As a first project in wood, I made some scales for a knife blank I purchased online.
The wood used is American Walnut (from offcuts purchased online), with boiled linseed oil. The knife is covered with spray-lacquer and the engraved pattern is leafed with (imitation) gold.
The good thing about wood (and why its a great material to start with) is that it is extremely easy to cut. Harsh language is sometimes enough, though here I used a 1/8” endmill at 10,000 rpm feeding at 400 mm/min.
Most features are cut in the first operation:
- 1/8” endmill to profile the outside and bore the large hole.
- 2mm PCB drill to drill the small pin holes.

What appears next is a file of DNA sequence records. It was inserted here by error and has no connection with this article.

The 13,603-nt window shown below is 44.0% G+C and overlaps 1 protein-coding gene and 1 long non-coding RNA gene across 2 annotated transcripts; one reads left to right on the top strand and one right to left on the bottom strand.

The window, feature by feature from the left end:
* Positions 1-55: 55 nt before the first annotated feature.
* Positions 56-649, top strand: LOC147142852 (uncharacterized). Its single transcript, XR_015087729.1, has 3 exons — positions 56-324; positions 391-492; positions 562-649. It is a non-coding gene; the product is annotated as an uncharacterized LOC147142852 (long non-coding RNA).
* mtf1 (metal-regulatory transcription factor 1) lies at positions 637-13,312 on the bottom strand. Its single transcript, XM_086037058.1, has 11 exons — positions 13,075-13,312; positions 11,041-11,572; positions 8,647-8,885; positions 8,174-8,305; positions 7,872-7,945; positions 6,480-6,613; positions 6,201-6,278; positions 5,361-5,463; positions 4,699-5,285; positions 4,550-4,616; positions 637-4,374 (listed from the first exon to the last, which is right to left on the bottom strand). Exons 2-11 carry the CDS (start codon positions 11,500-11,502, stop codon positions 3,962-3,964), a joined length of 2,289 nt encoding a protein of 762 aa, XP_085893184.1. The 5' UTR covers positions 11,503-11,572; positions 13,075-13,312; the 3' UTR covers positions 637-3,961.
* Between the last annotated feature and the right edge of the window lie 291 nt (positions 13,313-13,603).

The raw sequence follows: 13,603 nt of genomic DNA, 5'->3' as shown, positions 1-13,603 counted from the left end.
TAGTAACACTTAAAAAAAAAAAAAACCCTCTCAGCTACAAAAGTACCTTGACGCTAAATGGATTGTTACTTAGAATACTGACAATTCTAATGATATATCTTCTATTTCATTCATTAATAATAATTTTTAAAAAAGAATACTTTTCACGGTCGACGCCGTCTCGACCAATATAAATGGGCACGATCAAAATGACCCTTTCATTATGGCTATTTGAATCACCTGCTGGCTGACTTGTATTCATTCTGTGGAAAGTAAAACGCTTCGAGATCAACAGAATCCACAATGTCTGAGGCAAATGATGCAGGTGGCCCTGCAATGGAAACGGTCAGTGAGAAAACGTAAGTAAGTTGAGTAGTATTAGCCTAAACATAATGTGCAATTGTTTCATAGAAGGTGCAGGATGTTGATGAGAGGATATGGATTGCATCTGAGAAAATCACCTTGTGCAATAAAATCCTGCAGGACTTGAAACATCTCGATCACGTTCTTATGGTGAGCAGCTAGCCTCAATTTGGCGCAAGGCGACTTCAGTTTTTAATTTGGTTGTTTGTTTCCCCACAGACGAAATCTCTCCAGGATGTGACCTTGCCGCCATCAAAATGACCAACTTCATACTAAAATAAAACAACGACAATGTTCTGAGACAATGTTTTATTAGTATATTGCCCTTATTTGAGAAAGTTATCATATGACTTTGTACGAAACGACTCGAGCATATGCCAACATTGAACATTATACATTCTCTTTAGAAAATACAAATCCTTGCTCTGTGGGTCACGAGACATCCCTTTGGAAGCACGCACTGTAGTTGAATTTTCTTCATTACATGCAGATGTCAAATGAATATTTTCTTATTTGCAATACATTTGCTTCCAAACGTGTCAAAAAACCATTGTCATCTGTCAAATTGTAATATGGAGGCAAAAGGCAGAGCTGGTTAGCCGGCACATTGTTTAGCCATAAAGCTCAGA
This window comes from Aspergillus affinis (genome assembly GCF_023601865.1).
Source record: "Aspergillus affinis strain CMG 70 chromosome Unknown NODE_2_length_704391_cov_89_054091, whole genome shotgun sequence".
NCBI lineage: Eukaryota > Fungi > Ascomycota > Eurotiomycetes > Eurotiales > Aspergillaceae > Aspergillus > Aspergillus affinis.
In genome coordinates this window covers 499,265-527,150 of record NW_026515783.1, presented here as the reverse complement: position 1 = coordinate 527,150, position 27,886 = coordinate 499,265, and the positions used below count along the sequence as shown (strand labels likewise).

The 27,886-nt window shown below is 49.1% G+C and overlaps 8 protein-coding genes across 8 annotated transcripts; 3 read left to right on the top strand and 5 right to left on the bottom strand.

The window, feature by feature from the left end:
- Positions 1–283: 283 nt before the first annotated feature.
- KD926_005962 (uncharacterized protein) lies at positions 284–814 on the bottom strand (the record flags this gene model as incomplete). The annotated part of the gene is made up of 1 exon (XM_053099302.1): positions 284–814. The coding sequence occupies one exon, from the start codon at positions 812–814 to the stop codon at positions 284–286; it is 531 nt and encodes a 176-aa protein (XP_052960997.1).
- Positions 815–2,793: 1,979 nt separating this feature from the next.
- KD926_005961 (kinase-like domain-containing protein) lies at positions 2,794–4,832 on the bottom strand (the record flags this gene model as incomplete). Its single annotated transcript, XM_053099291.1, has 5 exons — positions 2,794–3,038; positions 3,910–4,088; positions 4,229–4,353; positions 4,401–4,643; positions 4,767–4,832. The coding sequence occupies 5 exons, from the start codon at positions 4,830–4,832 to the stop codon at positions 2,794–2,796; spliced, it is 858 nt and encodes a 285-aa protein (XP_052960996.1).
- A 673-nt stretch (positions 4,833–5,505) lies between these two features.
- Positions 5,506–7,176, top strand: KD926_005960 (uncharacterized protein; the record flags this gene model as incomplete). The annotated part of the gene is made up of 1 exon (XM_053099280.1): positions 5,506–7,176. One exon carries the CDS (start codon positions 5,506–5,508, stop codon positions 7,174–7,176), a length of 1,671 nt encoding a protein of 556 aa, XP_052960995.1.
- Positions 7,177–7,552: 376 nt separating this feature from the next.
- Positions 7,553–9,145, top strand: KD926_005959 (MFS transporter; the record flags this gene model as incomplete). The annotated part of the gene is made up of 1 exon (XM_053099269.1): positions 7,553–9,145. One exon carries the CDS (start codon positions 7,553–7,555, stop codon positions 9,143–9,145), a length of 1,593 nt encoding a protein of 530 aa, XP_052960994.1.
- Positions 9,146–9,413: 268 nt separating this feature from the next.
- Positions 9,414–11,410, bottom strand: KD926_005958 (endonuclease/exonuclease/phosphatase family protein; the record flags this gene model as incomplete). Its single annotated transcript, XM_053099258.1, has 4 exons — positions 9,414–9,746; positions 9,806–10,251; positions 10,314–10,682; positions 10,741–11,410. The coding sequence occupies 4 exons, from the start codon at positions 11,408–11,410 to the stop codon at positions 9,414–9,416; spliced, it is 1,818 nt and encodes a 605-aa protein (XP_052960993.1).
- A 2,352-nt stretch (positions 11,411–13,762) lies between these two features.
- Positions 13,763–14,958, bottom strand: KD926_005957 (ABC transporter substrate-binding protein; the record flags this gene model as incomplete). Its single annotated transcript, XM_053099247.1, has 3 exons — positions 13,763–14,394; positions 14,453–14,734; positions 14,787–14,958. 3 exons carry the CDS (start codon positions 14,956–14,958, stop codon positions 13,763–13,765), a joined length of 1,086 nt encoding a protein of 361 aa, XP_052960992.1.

- 90-degree V-bit for the engraving
The pieces are separated from the bottom with a fine-kerf saw. They are each flipped and then taken to 1mm above final height in a pair of wooden softjaws. Wooden softjaws deform a lot under clamping forces, and I would use a different way to do that if I had to make more of these. As it is, I had to leave about 1mm of axial stock and then sand it to final size using a belt sander.
The finishing was the hardest part of the project. After applying boiled linseed oil for color and a (sacrificial) layer of waterproof varnish, I applied leafing adhesive and imitation gold leaf to the entire surface.
Once the adhesive set, lightly sanding the face removed the gold leaf cleanly. A few more layers of varnish restored the surface shine. After all this, I joined the sides to the knife blank by applying epoxy, installing aluminum pins, and clamping it down until set.